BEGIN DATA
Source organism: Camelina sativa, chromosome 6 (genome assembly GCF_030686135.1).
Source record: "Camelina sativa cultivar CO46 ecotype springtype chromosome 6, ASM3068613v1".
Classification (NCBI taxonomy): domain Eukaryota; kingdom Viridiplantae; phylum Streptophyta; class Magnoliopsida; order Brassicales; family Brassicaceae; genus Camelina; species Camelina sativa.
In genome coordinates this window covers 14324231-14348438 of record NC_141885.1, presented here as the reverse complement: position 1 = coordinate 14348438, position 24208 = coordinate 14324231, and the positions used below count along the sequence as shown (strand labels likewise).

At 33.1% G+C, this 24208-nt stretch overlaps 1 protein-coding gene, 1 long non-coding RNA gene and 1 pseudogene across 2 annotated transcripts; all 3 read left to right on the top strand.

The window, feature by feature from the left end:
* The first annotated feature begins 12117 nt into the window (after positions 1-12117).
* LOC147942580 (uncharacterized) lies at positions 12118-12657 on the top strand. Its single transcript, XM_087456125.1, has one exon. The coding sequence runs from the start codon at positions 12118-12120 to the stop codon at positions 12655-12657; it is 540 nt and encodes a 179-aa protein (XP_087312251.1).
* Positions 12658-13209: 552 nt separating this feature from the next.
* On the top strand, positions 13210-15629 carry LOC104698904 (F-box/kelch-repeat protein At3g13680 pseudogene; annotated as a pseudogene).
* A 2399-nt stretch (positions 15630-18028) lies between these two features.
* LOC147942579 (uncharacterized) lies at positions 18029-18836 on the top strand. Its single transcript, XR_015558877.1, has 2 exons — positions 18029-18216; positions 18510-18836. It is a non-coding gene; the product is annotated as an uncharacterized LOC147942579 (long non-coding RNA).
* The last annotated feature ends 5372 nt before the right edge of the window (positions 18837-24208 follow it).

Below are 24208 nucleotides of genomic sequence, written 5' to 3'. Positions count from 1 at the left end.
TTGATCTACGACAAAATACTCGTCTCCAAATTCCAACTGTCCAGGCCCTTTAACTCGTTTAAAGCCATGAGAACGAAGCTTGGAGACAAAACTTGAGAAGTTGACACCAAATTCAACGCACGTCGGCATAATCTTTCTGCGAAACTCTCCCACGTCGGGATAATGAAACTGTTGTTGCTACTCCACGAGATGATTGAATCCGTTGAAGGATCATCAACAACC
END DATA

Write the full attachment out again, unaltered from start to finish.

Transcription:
Source organism: Camelina sativa, chromosome 6 (genome assembly GCF_030686135.1).
Source record: "Camelina sativa cultivar CO46 ecotype springtype chromosome 6, ASM3068613v1".
Classification (NCBI taxonomy): domain Eukaryota; kingdom Viridiplantae; phylum Streptophyta; class Magnoliopsida; order Brassicales; family Brassicaceae; genus Camelina; species Camelina sativa.
In genome coordinates this window covers 14324231-14348438 of record NC_141885.1, presented here as the reverse complement: position 1 = coordinate 14348438, position 24208 = coordinate 14324231, and the positions used below count along the sequence as shown (strand labels likewise).

At 33.1% G+C, this 24208-nt stretch overlaps 1 protein-coding gene, 1 long non-coding RNA gene and 1 pseudogene across 2 annotated transcripts; all 3 read left to right on the top strand.

The window, feature by feature from the left end:
* The first annotated feature begins 12117 nt into the window (after positions 1-12117).
* LOC147942580 (uncharacterized) lies at positions 12118-12657 on the top strand. Its single transcript, XM_087456125.1, has one exon. The coding sequence runs from the start codon at positions 12118-12120 to the stop codon at positions 12655-12657; it is 540 nt and encodes a 179-aa protein (XP_087312251.1).
* Positions 12658-13209: 552 nt separating this feature from the next.
* On the top strand, positions 13210-15629 carry LOC104698904 (F-box/kelch-repeat protein At3g13680 pseudogene; annotated as a pseudogene).
* A 2399-nt stretch (positions 15630-18028) lies between these two features.
* LOC147942579 (uncharacterized) lies at positions 18029-18836 on the top strand. Its single transcript, XR_015558877.1, has 2 exons — positions 18029-18216; positions 18510-18836. It is a non-coding gene; the product is annotated as an uncharacterized LOC147942579 (long non-coding RNA).
* The last annotated feature ends 5372 nt before the right edge of the window (positions 18837-24208 follow it).

Below are 24208 nucleotides of genomic sequence, written 5' to 3'. Positions count from 1 at the left end.
TTGATCTACGACAAAATACTCGTCTCCAAATTCCAACTGTCCAGGCCCTTTAACTCGTTTAAAGCCATGAGAACGAAGCTTGGAGACAAAACTTGAGAAGTTGACACCAAATTCAACGCACGTCGGCATAATCTTTCTGCGAAACTCTCCCACGTCGGGATAATGAAACTGTTGTTGCTACTCCACGAGATGATTGAATCCGTTGAAGGATCATCAACAACC